These scholars, our peers, have taken the simple and admirable step of solidarity with their oppressed counterparts living under Israeli occupation. In going against their principled example, the MLA membership has doubled down on its own history of resistance to democratic progress: where the association refused to openly support the academic boycott of South African Universities under apartheid, it now takes the more egregious step of declaring itself opposed to protest of Israeli apartheid.

I cannot in good political conscience pay membership to, or actively participate in, such an organization. Doing so would betray my commitment to Palestian freedom, and my wider commitments to social justice.

I encourage you to do everything in your power to reverse this resolution in the name of oppressed Palestinians and the many good people fighting alongside them, including members of your organization.

Respectfully,

Bill V. Mullen
Professor of American Studies
Purdue University


June 26, 2017

Diana Taylor, President, MLA diana.taylor@nyu.edu
Anne Ruggles Gere, First Vice President argere@umich.edu
Simon Gikandi, Second Vice President sgikandi@princeton.edu
Rosemary Feal, Executive Director rfeal@mla.org
Carol Zuses, Staff Liaison governance@mla.org

Dear MLA Leadership:

I am writing to say that I will not renew my MLA membership for 2018 to protest the recent vote for Resolution 2017-1.

I have been an MLA member for more than two decades and I have done much work for the organization as a Division Chair and for the Delegate Assembly. I believe that my work as DAOC Chair in 2015 was valued as I brokered an agreement with both sides regarding the academic boycott issue. That is why it is particularly painful for me to see the success of resolution 2017-1, a resolution which directs the MLA to not use academic boycott against Israel for the forseeable future. The resolution denies the request of Palestinian MLA members to make use of academic boycott as a strategy, much as it had been used against South Africa in the 1980s.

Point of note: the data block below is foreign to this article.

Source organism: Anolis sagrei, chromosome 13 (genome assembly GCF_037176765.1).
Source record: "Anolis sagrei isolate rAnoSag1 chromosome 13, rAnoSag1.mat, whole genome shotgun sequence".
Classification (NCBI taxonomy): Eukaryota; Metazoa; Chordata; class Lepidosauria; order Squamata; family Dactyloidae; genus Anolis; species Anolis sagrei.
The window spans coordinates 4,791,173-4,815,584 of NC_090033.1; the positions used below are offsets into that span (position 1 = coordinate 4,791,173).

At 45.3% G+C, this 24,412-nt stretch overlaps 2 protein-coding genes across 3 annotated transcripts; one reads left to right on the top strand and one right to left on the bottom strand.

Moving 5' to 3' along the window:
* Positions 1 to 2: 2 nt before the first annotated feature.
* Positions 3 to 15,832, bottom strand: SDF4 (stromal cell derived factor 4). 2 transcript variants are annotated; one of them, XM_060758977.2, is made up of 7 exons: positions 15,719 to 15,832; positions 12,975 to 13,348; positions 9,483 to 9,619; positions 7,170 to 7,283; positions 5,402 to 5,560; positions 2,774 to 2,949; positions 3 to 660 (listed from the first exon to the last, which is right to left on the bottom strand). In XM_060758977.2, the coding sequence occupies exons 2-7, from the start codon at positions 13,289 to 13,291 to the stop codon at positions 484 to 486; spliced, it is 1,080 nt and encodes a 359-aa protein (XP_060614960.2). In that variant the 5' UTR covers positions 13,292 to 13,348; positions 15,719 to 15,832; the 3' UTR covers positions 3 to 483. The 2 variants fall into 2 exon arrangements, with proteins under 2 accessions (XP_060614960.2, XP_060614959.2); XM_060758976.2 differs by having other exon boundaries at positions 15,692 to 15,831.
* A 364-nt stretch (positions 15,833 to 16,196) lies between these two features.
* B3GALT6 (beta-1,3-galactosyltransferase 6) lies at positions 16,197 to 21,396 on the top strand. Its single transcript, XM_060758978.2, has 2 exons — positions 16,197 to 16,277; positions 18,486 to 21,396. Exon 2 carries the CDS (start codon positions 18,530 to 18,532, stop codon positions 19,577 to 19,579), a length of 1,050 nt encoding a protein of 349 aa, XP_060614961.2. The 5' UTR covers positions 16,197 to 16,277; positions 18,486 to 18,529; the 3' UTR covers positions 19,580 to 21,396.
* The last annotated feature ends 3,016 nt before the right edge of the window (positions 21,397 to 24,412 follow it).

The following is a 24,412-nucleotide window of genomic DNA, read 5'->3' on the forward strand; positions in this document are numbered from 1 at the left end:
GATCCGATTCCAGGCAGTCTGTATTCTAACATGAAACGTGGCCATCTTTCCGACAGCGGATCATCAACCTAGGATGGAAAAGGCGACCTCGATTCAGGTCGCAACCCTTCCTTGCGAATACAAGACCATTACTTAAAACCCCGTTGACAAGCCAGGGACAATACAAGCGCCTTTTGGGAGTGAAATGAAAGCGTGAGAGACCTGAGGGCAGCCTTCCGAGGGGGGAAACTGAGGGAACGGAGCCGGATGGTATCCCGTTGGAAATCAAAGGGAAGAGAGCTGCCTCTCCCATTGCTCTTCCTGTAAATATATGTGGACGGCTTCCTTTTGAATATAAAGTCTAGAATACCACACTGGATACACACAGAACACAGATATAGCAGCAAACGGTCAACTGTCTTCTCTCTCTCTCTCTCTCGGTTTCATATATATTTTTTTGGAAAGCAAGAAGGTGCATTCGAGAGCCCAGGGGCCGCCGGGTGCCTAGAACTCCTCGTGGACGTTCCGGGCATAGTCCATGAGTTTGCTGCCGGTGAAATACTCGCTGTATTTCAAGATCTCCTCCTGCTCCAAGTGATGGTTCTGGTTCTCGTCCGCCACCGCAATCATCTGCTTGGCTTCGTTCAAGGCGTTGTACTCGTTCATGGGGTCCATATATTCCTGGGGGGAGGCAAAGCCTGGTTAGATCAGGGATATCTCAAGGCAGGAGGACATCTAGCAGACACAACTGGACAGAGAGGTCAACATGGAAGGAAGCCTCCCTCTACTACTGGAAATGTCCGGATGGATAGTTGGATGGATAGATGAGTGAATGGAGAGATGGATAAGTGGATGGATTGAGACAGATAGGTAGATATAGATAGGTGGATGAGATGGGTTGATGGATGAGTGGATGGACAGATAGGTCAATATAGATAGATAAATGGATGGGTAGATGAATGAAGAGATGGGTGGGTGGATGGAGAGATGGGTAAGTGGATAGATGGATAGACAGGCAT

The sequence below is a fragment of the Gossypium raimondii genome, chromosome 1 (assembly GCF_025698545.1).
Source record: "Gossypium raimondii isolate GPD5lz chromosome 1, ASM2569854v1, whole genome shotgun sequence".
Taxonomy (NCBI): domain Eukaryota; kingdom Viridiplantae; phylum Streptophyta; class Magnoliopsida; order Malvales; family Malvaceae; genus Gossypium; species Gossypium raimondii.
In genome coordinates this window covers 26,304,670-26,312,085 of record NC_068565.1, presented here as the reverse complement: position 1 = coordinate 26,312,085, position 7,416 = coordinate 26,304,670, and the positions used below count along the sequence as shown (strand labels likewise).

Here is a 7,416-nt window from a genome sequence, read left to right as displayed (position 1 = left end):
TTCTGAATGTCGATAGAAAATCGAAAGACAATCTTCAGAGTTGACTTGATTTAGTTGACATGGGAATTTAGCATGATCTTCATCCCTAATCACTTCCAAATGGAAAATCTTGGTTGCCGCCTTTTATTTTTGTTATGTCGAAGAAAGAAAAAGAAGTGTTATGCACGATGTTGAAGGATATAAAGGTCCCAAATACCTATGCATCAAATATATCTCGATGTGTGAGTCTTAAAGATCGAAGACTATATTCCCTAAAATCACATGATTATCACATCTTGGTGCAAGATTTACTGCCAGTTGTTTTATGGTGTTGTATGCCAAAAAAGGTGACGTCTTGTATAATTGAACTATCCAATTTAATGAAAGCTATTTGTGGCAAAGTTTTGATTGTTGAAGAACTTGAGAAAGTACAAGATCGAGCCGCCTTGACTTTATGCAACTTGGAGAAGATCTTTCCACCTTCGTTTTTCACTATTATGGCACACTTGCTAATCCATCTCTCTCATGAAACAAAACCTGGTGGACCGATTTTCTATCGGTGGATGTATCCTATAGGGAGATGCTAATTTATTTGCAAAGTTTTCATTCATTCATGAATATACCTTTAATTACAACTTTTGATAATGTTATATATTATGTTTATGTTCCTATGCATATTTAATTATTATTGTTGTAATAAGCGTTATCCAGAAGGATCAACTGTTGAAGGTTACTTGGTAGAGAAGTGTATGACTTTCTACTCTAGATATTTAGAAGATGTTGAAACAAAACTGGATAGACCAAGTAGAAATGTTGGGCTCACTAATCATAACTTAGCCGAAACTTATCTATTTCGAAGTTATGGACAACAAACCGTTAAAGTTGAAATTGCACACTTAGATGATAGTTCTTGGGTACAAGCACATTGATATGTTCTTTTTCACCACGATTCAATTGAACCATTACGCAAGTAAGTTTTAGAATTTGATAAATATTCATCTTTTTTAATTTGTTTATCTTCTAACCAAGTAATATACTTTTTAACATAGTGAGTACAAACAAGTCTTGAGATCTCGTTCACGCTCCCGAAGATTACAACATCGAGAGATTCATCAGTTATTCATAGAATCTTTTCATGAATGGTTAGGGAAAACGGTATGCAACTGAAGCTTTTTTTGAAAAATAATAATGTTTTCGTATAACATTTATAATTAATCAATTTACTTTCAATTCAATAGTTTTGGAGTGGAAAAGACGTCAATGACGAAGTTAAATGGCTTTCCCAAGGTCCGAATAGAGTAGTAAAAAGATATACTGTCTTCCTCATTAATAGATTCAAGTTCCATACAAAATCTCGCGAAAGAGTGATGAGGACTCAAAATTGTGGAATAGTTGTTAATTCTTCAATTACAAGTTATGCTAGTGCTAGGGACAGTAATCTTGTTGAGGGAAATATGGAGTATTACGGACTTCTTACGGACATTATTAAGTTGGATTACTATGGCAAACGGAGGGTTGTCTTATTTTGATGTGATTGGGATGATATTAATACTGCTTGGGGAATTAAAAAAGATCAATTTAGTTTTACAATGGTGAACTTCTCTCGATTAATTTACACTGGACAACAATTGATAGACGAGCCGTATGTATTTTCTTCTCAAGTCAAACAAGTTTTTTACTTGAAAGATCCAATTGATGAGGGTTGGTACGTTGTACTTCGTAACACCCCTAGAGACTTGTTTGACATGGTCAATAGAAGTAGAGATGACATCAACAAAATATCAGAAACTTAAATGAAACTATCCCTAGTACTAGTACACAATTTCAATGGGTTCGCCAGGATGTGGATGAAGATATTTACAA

The level of cynical electioneering that the anti-boycott group engaged in during the resoluton campaign process was outrageous and deserved censure by the MLA. I was horrified to see how pro-Israel speakers hogged both mikes at the DAOC, somehow used lists of MLA members to send a pro 2017-1 message which looked as if it came from the MLA, a message I received. This group, as has been independently reported, received funding from the Government of Israel to pay for memberships in order to ensure that the vote was ratified. At the same time, I co-authored an eyewitness report for the MLA that came from a trip MLA members took to Palestine to assess the situation, so that MLA members could evaluate what we saw. Somehow, it wasn’t possible to circulate that report. And why wasn’t it? That is the worst use of bureaucracy, a structure that exists not to educate its own members.

I note too that the DAOC of 2017 allowed a third resolution to go forward that contained serious errors of fact, erroneously blaming HAMAS and the Palestinian Authority (and not the state of Israel) for what Palestinians endure. If I had been on the DAOC, I would not have allowed that resolution to even be presented in that form. Even seeing such a resolution make the floor is evidence for many international news organizations that the MLA is entertaining xenophobia and racism within its governance structures, despite the fact that the resolution was withdrawn. And I agree with that assessment.

I cannot believe that it is so easy for such racism and xenophobia to be tolerated by the MLA’s governance structures, and why it is that both sides of the resolution debate could not be given ways to contact the whole membership of the MLA. The MLA, I must conclude after years of working in it, is profoundly anti-democratic.